Donald Vernon Burrows was born in Sydney’s inner west on August 8, 1928, the only child of Vernon and Beryl. By the age of four he was using his mother’s comb and tissue paper to play along with music on the radio, and remembers Russ Colombo’s melodramatic Paradise as the first song he learned. He progressed to tin whistle and ukulele while attending Bondi Public School, where, when he was nine, he heard flute virtuoso Victor McMahon, and was hooked. His parents bought a little black wooden flute on instalment – which Burrows would play at Carnegie Hall in 1972. He rang his mother after that concert to tell her it had been a pretty good investment. She was in tears at the news.
The Gypsy swing of guitarist Django Reinhardt and violinist Stephane Grappelli were early influences. Burrows had success in talent quests and on children’s radio, and progressed to the clarinet, performing in public three weeks after acquiring one. At 15 he began playing in Sydney’s nightclubs, soon abandoning school because he was working six nights a week. His first recordings, made in 1944 with George Travare’s Australians, sold prolifically in England.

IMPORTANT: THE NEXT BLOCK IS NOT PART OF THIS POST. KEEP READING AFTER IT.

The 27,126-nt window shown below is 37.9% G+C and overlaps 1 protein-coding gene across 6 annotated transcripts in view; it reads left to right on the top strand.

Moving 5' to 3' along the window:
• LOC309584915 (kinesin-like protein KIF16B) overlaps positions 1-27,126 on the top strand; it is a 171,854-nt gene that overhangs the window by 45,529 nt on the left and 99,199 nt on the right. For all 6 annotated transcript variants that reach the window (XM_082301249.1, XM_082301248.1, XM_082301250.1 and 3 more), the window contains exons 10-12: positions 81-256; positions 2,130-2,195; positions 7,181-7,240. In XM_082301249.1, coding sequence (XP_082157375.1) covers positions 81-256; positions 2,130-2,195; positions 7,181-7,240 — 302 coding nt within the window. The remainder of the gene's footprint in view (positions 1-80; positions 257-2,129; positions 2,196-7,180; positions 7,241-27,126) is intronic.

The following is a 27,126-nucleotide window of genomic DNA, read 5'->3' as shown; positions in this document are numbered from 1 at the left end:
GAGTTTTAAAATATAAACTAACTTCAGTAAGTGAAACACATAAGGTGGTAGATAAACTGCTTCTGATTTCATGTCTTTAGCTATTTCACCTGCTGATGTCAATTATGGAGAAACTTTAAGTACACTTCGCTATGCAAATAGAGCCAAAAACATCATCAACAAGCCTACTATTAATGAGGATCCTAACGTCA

He joined the ABC Sydney Orchestra and ABC Dance Band, worked in studios, radio and television, composed and continued to play live jazz. In 1959 he began a partnership with guitarist George Golla that lasted for 38 years. Their various bands toured Asia, North America, Europe and Australia. A notable incarnation, with bassist Ed Gaston and drummer Alan Turnbull, was the first Australian band to perform at both the Montreux and Newport jazz festivals.